Saturday, June 30, 2012

Author Interview: Stephen Register

Stephen Paul Register moved around often as a child in the American South. He settled in Nashville before joining the Tennessee National Guard. He was deployed to to Baghdad, Iraq and Kuwait for over 16 months from 2003 to 2004. He served in Hurricane Katrina relief efforts and also had the duty of supporting Border Patrol in Yuma, Arizona. Stephen attended Belmont University in Nashville from 2005 to 2008 where he received a Bachelor of Arts degree in Religion and the Arts. He then went on to Yale University to earn his Master of Divinity degree from Yale Divinity School, where he graduated in 2011. He now lives with his wife Anna in Nashville.

 An intense, artful, and heartfelt U.S. military memoir detailing accounts of war-fighting in Baghdad, Iraq, Border Patrol in Yuma, Arizona, and Hurricane Katrina disaster relief efforts on the Mississippi Gulf Coast.

On your nightstand now: 
A.N. Wilson’s biography, Tolstoy; Van Gogh: A Self-Portrait, selected by W.H. Auden; Problems of Dostoevsky’s Poetics, by Mikhail Bakhtin; Ian McEwan’s Saturday; and Hemingway’s The Sun Also Rises. (It’s hard for me to limit myself to just one book at a time.)
Favorite book when you were a child: Tie between The Giving Tree and Where the Red Fern Grows.

Your top five authors: 
Fyodor Dostoevsky, William Faulkner, Marcel Proust, James Joyce, and Ernest Hemingway.

Book you've faked reading: 
 Up until age 19 I faked reading every book I was supposed to read except for Where the Red Fern Grows, a few books in the Star Wars series, Rifles for Watie, Stephen Decatur, and Ender’s Game. When I turned 19 I quit fake-reading books altogether and actually started reading.

Favorite line from a book: 
"Whatever [the writer] beholds or experiences, comes to him as a model and sits for its picture. He counts it all nonsense that they say that some things are undescribable. He believes that all that can be thought can be written, first or last; and he would report the Holy Ghost, or attempt it." Emerson, Essays and Journals, from his essay, Goethe; or, the Writer.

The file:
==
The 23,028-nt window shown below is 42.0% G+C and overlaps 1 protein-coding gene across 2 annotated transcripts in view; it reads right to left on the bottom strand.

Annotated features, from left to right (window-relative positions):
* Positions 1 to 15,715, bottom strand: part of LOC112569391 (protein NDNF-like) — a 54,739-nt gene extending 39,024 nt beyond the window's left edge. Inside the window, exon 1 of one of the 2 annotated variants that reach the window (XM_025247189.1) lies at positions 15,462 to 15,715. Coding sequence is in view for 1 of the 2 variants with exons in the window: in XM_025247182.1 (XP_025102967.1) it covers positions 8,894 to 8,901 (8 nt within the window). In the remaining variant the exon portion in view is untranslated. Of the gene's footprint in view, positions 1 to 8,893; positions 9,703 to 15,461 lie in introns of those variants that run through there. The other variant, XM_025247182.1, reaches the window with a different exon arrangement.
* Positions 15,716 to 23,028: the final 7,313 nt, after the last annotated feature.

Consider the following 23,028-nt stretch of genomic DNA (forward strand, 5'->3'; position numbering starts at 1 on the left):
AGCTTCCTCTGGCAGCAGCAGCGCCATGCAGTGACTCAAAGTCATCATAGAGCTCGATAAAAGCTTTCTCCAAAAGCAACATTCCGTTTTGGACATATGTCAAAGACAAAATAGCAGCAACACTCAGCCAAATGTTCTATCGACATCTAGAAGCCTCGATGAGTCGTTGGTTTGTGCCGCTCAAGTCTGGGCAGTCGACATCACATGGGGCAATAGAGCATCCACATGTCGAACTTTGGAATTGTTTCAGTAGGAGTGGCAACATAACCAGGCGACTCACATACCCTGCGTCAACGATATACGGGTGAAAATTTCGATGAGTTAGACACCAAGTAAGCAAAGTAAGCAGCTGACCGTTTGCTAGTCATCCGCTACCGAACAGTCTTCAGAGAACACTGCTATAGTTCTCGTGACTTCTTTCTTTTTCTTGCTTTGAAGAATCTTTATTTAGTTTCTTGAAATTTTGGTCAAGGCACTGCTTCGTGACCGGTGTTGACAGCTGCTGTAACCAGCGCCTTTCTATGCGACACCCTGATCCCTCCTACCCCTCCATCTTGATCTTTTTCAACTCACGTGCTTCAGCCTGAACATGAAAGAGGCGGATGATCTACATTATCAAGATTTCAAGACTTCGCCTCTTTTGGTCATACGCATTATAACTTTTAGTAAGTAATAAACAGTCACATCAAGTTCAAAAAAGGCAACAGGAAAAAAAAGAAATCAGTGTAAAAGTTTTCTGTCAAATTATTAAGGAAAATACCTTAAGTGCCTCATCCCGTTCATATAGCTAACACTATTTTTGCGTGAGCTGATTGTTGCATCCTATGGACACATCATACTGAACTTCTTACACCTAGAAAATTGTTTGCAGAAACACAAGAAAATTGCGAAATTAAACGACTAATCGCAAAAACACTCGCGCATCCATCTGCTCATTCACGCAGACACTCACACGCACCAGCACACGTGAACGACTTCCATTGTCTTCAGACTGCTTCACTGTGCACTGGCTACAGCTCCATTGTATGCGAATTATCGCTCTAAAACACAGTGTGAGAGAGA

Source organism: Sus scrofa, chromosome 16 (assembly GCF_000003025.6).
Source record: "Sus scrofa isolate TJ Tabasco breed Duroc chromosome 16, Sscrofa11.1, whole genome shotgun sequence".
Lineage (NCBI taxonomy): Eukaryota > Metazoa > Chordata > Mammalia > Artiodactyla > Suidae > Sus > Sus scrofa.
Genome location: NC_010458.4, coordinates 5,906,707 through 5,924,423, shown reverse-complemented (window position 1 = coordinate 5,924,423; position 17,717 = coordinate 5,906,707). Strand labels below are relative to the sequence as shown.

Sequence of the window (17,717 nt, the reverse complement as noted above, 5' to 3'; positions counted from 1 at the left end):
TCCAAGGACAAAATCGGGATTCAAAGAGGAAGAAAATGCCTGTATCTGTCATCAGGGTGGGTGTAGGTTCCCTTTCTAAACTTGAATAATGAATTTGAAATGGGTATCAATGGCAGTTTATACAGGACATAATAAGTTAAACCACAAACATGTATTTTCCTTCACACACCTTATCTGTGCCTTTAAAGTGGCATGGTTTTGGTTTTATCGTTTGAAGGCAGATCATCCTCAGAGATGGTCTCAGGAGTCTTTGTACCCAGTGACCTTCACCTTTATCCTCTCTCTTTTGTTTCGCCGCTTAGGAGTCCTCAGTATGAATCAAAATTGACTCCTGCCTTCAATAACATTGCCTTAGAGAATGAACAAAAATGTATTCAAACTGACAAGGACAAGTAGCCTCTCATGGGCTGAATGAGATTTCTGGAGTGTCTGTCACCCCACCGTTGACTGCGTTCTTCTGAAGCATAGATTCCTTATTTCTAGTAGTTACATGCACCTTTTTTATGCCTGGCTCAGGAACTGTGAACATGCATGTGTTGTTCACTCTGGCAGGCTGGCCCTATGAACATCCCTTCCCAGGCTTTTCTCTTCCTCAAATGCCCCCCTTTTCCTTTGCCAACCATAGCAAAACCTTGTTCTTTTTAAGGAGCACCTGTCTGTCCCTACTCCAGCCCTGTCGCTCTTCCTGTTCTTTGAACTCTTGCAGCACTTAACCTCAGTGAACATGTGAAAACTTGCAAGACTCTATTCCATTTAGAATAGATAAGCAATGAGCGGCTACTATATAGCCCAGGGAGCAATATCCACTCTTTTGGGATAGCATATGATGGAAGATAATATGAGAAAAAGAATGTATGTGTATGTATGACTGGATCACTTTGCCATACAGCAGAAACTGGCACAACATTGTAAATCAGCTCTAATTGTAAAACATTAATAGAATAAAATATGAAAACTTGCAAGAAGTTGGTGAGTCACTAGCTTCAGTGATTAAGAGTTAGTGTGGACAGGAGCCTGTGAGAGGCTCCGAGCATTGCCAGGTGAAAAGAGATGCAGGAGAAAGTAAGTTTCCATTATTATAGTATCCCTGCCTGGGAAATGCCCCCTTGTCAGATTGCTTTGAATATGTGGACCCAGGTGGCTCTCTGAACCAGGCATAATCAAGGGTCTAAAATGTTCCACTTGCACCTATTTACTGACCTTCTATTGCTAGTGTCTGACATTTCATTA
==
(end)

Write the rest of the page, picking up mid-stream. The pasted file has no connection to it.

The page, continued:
Why any human should plunk down cash money for your book:
1) Simply put, the most important reason to get the book is that it is well-written; 2) Another reason is that the book does what very few other military memoirs, in my mind, succeed in doing: telling the truth about what it means to be a soldier. If you want to know what a soldier is, what is required of us and what society asks (demands?) soldiers to be, then you’ll want to read my book.

Based on the description of Meantime I know there may be some exciting scenes as well as a bit of humor. But can you tell us what more to expect?
 Meantime is a book about a person—a soldier—in the field, doing his duty. It is a look into the life of a soldier; where he goes, what he does, what he thinks, and what he feels. You can expect from Meantime to get a real portrayal of what I went through as a soldier on the Mississippi Gulf Coast doing disaster relief work after Hurricane Katrina; what I went through as a warfighter in Iraq in the early years of Operation Iraqi Freedom; and what it was like to guard the U.S.—Mexico border in support of U.S. Border Patrol in Arizona. The reader, through Meantime, gets to be in all of these places with me; I had to relive all these experiences in order to truly write them and so the reader is able to walk with me through these events as I relive them.